This concept fascinates me. I wrote my second book (currently in revisions) in response to Kurzweil’s prediction of the utopias that await us via mind-uploading. In Bali Hai, the “post-biological destination” setting of my novel Tales From Babylon Dreams, everything is perfect but the past. Through mind-uploading, we can escape death, but we can’t escape ourselves. Our bodies wear out, but can the human spirit live on indefinitely? One thing that makes life worth living is the luck of the draw, the chance that dreams can be realized or  taken away. As Eric Packer, the protagonist of Cosmopolis (see my film review) did, I think eventually, we would all choose the “void.”

In his letter to readers, Shakar puts it this way:

How do we deal with a changed world, with a universe that one day seemed with us and the next seems to turn against us and oppose us at every turn?”

LUMINARIUM is the third literary novel that I have reviewed at length on this blog.  It is the first that I totally recommend.

The stream of consciousness style is dense. The long paragraphs were a challenge to my short-attention span. I kept on reading.  There were a few places where I felt he was doing a research paper rather than telling a story. However, there were not too many to lose my interest in what happens to Fred. In his comments on LUMINARIUM  in the New York Times Sunday Book Review,  Christopher R. Beha remarks, “This premise, however ingenious, might have yielded a schematic novel of ideas, if Shakar weren’t so committed to showing his readers a good time.”  I feel that Shakar’s respect for his readers is reflected in this commitment to “show us a good time.”  Shakar gives us a complete, heartfelt story.  Telling a story well and entertaining readers should not be limited to genre writers. Along the way, Shakar looks for answers, but doesn’t claim success.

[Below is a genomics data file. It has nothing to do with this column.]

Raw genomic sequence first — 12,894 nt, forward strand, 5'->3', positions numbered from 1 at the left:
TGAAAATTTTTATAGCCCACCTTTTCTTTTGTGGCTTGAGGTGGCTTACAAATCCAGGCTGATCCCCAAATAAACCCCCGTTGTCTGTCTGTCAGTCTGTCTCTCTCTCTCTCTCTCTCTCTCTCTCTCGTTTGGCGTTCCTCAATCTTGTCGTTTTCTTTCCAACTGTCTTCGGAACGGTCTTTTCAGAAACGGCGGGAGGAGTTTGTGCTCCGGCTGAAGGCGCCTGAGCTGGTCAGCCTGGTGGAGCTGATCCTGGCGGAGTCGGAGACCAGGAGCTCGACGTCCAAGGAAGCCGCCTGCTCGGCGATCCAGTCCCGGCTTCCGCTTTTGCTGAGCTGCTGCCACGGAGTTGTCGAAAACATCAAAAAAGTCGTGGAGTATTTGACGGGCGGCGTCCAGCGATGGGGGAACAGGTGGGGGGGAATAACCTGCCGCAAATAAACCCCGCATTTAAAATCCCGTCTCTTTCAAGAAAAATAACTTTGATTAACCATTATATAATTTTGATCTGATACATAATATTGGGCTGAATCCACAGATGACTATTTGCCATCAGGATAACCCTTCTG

If mind-uploading happens before I face whatever waits on the other side of that coin, I would like to float around in a place like Shakar’s “Urth,”

especially in one of those underwater bubble towns. Maybe I’ll find Ringo’s Octopus’ Garden.